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Original Basic Science—General

Systemic Transplantation of Bone Marrow Mononuclear Cells Promotes Axonal Regeneration and Analgesia in a Model of Wallerian Degeneration

Usach, Vanina PhD1; Malet, Mariana MD2; López, Margarita3; Lavalle, Lucía MD1; Piñero, Gonzalo1; Saccoliti, María MD4; Cueto, Alicia MD5; Brumovsky, Pablo MD, PhD2; Brusco, Alicia PhD3; Setton-Avruj, Patricia PhD1

Author Information
doi: 10.1097/TP.0000000000001478
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Traumatic injury of peripheral nerves has a high incidence worldwide and is associated with partial or total functional loss of the affected limb and disabling neuropathic pain. Of relevance, reinnervation timing and the mechanisms underlying efficient regeneration become critical for favorable clinical evolution.1

Wallerian degeneration (WD) is a pathophysiological process characterized by loss of axon-Schwann cell (SC) contact followed by SC proliferation and myelin breakdown, essential steps for axonal regeneration and remyelination after nerve injury.2 Numerous experiments have shown that SC transplantation promotes remyelination and enhances nerve conduction,3,4 although drawbacks in its therapeutic application include the use of a healthy nerve and a significantly time-consuming culture procedure to obtain enough cells for transplantation. Currently, most efforts in stem cell-based therapies are directed toward characterizing a cell type which, in addition to driving remyelination, is multipotent and simple to obtain, can proliferate in vitro and is easily integrated in the host tissue. The cell types most commonly evaluated for the stimulation of nerve regeneration in different experimental models include bone marrow stromal cells (BMSC),5 olfactory ensheathing cells,6,7 endothelial precursors,8 adipocyte-derived stem cells,9-11 dental pulp–derived stem cells,12 and skin-derived stem cells.13

Recently, bone marrow mononuclear cells (BMMC)14,15 have emerged as a suitable option, as culture is not required and phenotypic rearrangements can be hence avoided.16 BMMC represent a heterogeneous population including BMSC, hematopoietic stem cells,17,18 hematopoietic,18 and endothelial cell precursors19 and produce numerous cytokines and trophic factors promoting recovery in various types of tissue injury.19-21 BMMC have been shown to differentiate into hepatocytes in animal models of hepatic damage,22 whereas, in response to heart infarct, they either become miocytes or contribute to a reduction in inflammation.23,24 BMMC also promote angiogenesis, neuroprotection and neuroregeneration, as observed in rodent models of central25-27 and peripheral28 nervous system injury.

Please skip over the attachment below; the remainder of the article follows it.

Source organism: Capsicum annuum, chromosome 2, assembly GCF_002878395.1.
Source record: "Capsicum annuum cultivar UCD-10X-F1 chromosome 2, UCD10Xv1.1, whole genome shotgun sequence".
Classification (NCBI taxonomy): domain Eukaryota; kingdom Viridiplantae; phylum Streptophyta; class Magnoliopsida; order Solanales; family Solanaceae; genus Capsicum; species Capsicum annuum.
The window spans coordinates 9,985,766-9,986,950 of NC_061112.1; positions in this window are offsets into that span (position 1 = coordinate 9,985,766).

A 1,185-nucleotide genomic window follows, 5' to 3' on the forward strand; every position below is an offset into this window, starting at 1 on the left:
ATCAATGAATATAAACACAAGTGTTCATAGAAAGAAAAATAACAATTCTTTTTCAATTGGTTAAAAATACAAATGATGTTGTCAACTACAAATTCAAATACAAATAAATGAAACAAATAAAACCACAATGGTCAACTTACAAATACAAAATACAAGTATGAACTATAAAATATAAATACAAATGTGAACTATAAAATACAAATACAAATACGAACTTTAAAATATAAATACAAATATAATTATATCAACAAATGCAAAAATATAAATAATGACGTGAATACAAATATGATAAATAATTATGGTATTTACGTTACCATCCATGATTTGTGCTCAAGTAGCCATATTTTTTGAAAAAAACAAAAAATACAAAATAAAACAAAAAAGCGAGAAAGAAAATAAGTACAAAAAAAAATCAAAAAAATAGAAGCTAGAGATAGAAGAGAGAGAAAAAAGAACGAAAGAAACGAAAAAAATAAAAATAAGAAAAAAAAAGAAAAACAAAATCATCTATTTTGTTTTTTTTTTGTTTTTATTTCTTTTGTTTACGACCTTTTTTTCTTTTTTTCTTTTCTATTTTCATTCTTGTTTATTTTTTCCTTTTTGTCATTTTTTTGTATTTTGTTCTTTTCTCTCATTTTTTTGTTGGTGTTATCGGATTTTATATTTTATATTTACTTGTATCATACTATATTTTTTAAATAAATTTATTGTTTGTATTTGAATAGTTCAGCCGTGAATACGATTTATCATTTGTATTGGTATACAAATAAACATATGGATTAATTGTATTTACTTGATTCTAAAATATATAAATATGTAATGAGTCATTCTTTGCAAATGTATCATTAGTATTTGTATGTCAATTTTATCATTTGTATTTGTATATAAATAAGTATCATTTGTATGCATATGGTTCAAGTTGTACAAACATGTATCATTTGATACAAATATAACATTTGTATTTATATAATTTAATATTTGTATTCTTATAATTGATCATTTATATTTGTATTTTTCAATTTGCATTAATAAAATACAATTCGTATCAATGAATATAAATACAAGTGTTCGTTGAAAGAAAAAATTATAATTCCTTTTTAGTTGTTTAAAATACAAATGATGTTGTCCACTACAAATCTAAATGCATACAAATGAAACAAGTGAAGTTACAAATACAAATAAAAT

We have previously shown that BMMC migrate, either spontaneously or after transplant, exclusively to the ipsilateral nerve in both irreversible (nerve ligation29) and reversible (sciatic nerve crush30) models of WD; in the latter, BMMC were also shown to colocalize with axonal and SC markers.30 In this context, the present work evaluated systemic transplant as a noninvasive method of BMMC administration and its impact on regeneration, nerve function recovery and pain modulation in rats with sciatic nerve crush.



Adult Wistar rats were kept in standard conditions with food and water ad libitum on a 12-hour day/night cycle. Experimental procedures were performed following the guidelines of Comité de Bioética at Facultad de Farmacia y Bioquímica, Universidad de Buenos Aires, and in accordance with the NIH Guide for the Care and Use of Laboratory Animals and EU Directive 2010/63/EU for animal experiments of the European Commission. Pain behavior analysis was conducted following the Society for Neuroscience and the International Association for the Study of Pain guidelines for the use of animals in research, and approved by Comité de Ética at Instituto de Investigaciones en Medicina Traslacional.

For each experimental group and survival time, 5 animals were used for immunohistochemical and Western blot analyses, 3 animals for electron and optical microscopy analyses, 6 animals for electrophysiological studies and 11 animals for pain behavior analysis. A matching number of naive animals was used for methodological studies, with the exception of pain behavior analysis.

Sciatic Nerve Crush

Surgery was performed as previously described.30 Briefly, rats (70 days old, 270-300 g body weight) were anesthetized with ketamine (75 mg/kg intraperitoneal) and xylazine (10 mg/kg i.p.) and their right sciatic nerves were exposed and crushed for 8 seconds at mid-thigh level with jeweler’s forceps.

Animals were then divided into a nontreated (sciatic nerve crush plus saline solution injection) and a BMMC-treated (sciatic nerve crush plus BMMC injection) group and sacrificed at different days postinjury (DPI). For pain behavior analysis, a sham group (sciatic nerve exposed but left intact) was also included. At different DPI, the proximal, crush, and distal areas in the ipsilateral nerve and the contralateral nerve were carefully identified, dissected out and used for experiments.